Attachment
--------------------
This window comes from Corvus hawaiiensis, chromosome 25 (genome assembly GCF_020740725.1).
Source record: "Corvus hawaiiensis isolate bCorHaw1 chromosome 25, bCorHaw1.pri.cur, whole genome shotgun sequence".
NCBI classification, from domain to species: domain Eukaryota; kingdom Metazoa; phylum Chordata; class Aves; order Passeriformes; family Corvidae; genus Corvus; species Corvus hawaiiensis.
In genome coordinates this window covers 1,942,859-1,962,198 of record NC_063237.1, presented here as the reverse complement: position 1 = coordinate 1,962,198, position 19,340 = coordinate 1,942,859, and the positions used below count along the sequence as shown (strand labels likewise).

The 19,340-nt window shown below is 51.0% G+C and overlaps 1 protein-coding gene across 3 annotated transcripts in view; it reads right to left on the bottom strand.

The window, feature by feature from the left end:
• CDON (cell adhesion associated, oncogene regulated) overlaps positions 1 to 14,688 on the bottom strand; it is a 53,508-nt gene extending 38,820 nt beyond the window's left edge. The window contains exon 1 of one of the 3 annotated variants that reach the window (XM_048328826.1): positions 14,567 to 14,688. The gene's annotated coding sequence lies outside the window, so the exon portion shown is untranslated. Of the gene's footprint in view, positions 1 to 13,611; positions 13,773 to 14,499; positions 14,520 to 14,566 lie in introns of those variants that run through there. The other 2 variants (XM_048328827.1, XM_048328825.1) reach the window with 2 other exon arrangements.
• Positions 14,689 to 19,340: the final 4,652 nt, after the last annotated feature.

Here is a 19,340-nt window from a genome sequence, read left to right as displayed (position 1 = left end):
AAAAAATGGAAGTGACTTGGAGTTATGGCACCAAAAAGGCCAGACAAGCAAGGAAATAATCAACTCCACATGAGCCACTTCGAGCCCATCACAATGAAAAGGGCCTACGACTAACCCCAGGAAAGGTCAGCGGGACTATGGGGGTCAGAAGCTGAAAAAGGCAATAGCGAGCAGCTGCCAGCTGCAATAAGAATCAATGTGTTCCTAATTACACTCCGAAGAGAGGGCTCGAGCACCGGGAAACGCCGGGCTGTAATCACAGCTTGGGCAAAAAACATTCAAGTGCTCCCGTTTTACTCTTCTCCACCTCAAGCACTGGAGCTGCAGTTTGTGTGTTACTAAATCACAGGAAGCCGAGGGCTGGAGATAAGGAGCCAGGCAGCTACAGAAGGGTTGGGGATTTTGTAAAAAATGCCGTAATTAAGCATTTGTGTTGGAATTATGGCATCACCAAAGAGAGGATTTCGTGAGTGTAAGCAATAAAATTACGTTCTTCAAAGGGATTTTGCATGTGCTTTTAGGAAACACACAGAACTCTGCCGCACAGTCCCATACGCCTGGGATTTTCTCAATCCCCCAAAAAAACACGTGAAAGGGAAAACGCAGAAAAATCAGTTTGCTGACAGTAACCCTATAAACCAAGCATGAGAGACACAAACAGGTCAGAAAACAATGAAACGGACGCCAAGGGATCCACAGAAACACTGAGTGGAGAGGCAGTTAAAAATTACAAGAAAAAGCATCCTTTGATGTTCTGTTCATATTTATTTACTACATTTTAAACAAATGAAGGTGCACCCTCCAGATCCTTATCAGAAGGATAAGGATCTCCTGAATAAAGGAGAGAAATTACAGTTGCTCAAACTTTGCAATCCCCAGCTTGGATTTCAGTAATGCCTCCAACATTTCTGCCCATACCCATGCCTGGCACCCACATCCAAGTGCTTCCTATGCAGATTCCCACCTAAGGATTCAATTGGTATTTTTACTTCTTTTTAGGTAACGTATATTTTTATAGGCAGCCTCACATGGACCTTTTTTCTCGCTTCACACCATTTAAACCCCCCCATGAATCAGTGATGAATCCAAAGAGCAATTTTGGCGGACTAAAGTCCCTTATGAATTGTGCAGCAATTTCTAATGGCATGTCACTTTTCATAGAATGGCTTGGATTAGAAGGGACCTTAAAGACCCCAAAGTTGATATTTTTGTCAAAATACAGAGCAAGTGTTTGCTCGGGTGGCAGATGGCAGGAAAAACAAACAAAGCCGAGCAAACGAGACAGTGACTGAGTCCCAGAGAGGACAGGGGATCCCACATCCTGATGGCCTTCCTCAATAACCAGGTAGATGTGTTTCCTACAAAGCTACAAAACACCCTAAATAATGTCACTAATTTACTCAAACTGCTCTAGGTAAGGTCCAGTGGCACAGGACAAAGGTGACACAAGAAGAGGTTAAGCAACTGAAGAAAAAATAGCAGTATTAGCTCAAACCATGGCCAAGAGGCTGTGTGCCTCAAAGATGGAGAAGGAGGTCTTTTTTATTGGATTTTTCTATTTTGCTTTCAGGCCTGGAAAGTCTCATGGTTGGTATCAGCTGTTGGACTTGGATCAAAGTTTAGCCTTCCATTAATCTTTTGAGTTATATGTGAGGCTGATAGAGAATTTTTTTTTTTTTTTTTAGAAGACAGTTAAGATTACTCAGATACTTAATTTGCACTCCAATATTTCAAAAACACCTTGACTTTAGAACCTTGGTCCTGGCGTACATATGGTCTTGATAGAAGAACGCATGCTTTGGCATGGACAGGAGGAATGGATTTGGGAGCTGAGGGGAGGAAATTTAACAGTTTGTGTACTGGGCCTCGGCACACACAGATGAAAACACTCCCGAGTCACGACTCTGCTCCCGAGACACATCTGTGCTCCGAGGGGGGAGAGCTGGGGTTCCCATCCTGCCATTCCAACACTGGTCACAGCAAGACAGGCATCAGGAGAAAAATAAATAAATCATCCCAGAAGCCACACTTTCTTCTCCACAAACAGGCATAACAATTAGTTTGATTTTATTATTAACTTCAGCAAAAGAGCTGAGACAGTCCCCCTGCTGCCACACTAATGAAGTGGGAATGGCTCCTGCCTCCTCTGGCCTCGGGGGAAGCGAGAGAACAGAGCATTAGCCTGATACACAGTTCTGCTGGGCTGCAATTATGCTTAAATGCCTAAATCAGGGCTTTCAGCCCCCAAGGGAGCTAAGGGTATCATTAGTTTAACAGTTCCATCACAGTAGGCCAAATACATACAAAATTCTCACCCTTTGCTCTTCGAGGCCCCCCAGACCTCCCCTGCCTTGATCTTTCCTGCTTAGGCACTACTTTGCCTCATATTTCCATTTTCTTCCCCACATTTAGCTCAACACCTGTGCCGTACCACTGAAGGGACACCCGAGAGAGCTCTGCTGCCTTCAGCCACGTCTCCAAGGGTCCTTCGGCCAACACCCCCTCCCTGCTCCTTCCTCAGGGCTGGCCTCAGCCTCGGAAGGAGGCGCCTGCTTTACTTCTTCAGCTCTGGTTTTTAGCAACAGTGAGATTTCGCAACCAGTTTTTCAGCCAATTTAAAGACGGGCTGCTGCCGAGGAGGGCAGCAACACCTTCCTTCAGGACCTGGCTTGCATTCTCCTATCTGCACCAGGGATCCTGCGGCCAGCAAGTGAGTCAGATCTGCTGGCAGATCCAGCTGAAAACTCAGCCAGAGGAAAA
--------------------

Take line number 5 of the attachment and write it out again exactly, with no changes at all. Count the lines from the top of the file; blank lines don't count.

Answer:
The 19,340-nt window shown below is 51.0% G+C and overlaps 1 protein-coding gene across 3 annotated transcripts in view; it reads right to left on the bottom strand.